“This sector is not only for men. I am going to learn to be a technician!” A woman from Malawi told the story of her journey into the energy field at the Second Annual United Nations Sustainable Energy for All Forum in New York last May. She spoke to participants from the energy sector, 80% of whom were male and explained how, when she first got started in the energy field, she had to fight gendered norms in her country. At the forum itself, there were several all-male panels (MANELS) and those that did include women often included them in the role of moderator.
At the forum, I had the opportunity to interview Dr. Nawal Al-Hosany, the director of the $4 million Zayed Future Energy Prize, about gender equality in the male dominated energy field. We discussed the lack of women in the field, and she remarked, “For the past few days you have hardly heard women, except our panel on women’s and children’s health. We had more women on the panel than men, but other than that you will only have one woman maximum on a panel and, most of the time, that woman will be moderating the panel. Like at the keynote addresses in the morning – you haven’t heard the voice of a woman for the last two days. That tells you that we are beginning to have a bit more women in the industry but not in leadership positions.”
On a positive note, Dr. Al-Hosany discussed her experience with the Zayed Future Energy Prize, which has an award category for high school students. She explained, “The good news – the inspiring news is – that we had more females represented in the high school awards. You have more girls schools winning. That is the future, which for me was very inspiring.” She also discussed WISER, the Women in Sustainability, Environment and Renewable Energy Forum, a program that she helped launch. As Dr. Al-Hosany explained, “WISER is a platform that aims to engage more women in the industry, addressing women and youth and assuring that they have the right exposure and have the right role models.”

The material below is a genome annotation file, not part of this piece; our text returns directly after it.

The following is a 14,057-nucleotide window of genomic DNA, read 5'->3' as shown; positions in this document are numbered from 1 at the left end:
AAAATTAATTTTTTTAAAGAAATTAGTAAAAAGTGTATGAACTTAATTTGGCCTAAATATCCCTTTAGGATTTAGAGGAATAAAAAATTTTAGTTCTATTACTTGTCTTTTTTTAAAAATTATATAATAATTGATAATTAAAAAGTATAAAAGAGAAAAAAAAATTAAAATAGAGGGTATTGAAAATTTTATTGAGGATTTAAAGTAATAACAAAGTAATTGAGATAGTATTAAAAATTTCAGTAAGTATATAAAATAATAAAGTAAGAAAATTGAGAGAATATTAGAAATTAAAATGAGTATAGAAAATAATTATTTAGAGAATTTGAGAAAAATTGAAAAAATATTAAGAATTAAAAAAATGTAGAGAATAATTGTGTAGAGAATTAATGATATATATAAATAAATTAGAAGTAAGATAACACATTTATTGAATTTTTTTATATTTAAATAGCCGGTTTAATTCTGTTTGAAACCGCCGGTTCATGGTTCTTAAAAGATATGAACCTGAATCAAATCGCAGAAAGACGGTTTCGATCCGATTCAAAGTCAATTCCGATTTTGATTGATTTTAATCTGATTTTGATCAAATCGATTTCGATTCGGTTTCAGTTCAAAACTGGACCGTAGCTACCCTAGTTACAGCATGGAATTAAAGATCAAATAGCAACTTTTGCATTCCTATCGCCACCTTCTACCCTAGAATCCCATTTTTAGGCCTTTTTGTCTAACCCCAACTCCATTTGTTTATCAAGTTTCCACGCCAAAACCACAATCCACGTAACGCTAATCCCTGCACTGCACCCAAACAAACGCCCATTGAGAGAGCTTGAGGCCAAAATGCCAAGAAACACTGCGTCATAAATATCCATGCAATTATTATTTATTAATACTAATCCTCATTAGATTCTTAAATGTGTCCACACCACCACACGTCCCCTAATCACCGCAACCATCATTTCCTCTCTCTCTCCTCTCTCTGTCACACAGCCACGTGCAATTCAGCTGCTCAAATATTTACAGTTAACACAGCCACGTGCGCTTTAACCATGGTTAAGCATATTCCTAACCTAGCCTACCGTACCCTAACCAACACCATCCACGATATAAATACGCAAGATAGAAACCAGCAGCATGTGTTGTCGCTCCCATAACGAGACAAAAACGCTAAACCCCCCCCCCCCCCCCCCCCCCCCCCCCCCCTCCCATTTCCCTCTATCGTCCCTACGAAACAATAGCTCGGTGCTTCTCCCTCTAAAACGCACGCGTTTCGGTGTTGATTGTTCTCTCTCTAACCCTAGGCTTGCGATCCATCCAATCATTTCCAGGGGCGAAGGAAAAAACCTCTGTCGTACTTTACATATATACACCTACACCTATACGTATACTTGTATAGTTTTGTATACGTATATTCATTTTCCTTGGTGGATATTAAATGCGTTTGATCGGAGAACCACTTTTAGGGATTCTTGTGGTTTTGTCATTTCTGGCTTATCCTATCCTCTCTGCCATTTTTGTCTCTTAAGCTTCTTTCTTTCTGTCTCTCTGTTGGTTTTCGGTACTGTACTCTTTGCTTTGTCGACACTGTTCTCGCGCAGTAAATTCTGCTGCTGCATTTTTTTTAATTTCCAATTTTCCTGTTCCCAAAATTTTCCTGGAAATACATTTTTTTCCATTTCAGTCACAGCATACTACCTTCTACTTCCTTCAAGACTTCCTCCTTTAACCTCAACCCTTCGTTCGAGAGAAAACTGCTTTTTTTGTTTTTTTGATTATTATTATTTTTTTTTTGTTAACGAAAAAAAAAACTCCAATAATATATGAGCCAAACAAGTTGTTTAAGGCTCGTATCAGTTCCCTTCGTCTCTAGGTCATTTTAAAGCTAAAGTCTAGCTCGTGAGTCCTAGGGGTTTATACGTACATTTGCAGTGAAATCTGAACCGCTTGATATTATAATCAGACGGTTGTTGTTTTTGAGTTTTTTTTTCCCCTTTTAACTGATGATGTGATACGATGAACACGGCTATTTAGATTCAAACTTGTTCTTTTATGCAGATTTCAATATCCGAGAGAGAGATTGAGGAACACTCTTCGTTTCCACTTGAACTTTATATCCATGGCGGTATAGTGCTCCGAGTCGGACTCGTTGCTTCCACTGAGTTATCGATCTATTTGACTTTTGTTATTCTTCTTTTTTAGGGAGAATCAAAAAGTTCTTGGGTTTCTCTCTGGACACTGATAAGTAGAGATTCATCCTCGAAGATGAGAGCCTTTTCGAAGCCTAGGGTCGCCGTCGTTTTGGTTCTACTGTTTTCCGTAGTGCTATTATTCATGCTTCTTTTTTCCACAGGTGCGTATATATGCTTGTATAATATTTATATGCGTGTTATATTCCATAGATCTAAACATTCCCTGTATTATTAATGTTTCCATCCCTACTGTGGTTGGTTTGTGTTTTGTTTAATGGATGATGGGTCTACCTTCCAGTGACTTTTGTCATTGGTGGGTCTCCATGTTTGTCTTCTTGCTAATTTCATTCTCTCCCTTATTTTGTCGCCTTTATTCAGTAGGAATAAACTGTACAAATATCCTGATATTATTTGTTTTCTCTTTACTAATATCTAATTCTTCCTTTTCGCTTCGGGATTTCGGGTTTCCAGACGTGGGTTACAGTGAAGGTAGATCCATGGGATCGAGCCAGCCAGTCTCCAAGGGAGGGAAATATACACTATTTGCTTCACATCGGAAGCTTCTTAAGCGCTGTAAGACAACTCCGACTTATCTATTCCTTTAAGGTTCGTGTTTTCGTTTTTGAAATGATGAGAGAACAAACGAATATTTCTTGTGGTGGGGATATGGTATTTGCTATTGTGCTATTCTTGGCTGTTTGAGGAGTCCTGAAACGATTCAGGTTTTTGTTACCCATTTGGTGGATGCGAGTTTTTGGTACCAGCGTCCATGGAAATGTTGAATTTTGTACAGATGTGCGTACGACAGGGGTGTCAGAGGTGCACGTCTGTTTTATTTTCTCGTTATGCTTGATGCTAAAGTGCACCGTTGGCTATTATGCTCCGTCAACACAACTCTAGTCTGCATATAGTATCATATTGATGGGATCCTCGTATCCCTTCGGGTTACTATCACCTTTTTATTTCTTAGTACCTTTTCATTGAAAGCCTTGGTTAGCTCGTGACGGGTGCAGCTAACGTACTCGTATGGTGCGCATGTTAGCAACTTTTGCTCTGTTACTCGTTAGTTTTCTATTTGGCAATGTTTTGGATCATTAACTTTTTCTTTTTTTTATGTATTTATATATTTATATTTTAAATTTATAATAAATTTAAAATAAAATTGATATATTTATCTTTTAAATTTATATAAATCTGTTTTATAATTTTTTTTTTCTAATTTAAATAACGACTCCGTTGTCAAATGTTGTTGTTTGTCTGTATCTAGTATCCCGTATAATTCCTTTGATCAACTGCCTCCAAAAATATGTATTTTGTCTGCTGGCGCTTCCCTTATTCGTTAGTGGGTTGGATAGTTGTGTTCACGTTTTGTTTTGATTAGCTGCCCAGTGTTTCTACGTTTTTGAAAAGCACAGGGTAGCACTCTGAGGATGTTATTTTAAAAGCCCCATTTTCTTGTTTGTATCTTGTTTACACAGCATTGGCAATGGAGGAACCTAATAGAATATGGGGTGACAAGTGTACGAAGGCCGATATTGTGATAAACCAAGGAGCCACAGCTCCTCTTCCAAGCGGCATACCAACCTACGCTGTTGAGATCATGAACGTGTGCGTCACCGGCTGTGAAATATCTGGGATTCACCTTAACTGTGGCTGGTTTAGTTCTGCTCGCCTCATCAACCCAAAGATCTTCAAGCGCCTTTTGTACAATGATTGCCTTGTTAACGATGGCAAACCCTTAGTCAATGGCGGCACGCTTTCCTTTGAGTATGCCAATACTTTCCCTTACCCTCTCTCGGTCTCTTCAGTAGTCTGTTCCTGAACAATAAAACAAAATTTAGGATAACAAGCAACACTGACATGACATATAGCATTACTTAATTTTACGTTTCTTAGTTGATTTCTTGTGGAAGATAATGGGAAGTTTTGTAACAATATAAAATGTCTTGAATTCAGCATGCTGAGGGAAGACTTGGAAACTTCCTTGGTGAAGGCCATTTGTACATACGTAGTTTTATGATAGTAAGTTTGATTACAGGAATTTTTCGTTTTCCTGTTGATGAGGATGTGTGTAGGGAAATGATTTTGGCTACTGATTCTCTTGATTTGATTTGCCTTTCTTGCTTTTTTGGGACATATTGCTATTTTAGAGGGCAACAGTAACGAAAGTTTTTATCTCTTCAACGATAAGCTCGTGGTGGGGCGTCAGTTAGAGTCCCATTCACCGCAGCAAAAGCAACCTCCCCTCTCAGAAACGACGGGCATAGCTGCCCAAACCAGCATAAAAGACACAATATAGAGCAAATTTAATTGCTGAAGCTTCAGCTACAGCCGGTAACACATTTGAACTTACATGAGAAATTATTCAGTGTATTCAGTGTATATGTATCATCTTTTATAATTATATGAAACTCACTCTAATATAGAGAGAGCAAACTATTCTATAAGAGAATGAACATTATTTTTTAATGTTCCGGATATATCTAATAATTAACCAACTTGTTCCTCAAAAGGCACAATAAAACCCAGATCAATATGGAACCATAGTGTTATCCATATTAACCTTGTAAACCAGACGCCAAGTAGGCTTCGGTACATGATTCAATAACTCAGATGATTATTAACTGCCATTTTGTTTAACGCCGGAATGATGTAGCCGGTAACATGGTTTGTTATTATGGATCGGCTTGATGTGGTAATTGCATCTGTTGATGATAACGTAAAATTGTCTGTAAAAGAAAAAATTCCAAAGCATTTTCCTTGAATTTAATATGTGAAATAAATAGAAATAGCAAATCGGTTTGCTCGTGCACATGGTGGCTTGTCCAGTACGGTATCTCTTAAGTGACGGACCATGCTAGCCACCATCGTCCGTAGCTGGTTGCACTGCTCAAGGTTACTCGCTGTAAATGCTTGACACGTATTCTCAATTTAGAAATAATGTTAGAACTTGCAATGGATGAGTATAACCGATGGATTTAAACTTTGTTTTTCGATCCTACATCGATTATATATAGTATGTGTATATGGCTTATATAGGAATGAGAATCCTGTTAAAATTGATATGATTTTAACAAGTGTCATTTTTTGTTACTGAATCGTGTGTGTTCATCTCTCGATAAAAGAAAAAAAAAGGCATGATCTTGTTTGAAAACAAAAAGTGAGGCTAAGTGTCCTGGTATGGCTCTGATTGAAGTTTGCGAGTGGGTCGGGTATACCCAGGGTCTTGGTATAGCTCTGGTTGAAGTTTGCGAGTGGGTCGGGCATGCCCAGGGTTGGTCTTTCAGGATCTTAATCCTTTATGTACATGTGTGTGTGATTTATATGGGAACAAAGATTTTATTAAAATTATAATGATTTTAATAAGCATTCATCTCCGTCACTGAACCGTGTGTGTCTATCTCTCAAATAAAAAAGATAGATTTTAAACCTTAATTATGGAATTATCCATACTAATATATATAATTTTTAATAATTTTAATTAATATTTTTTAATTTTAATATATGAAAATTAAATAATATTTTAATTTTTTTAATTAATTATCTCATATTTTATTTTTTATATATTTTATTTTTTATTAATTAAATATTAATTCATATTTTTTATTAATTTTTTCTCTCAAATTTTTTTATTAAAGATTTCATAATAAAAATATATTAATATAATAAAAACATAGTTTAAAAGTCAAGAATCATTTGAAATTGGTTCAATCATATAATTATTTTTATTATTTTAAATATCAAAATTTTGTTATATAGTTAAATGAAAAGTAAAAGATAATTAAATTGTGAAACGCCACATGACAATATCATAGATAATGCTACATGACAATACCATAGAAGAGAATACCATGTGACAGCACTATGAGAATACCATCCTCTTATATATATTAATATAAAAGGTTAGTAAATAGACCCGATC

Dr. Al-Hosany, who has had an extremely successful career in the energy field, reflected on her experiences at conferences explaining, “The one thing I ask at our own conference is ‘Why aren’t there any women in these panels?’ And the answer I always received was ‘there are no women in this industry.’ And I said, ‘Excuse me, have you done your research? Or did you just go with the names you know?’ And then I realized that maybe the media is actually not doing a good job promoting women in the sector. At some of these conferences, you see the same names at every single conference. We want to inspire women to be in the industry and also promote them and get them into higher positions. We organize panels around the world, and we organize key industry related conferences. There is a lack of data on how many women are in the sector. That is something we realize and that we are definitely addressing.”
In order to promote gender equality, the energy field has to take important strides in including women in leadership and technical positions. As IDB Vice President Hans Schulz recently wrote in an op-ed in the Washington Post, “To help close the gap, we need to practice what we preach, rather than replicating Latin America’s ‘culture of machismo,’ as the Economist recently put it. The more women are given the microphone, the more opportunities there will be for them to attain visibility and advance to leadership positions. And their advancement should help propel a virtuous cycle, influencing policies and decisions that generate a pipeline of female leaders for future panels.”
For more information about how to promote the participation of women in energy, visit the International Network on Gender and Sustainable Energy.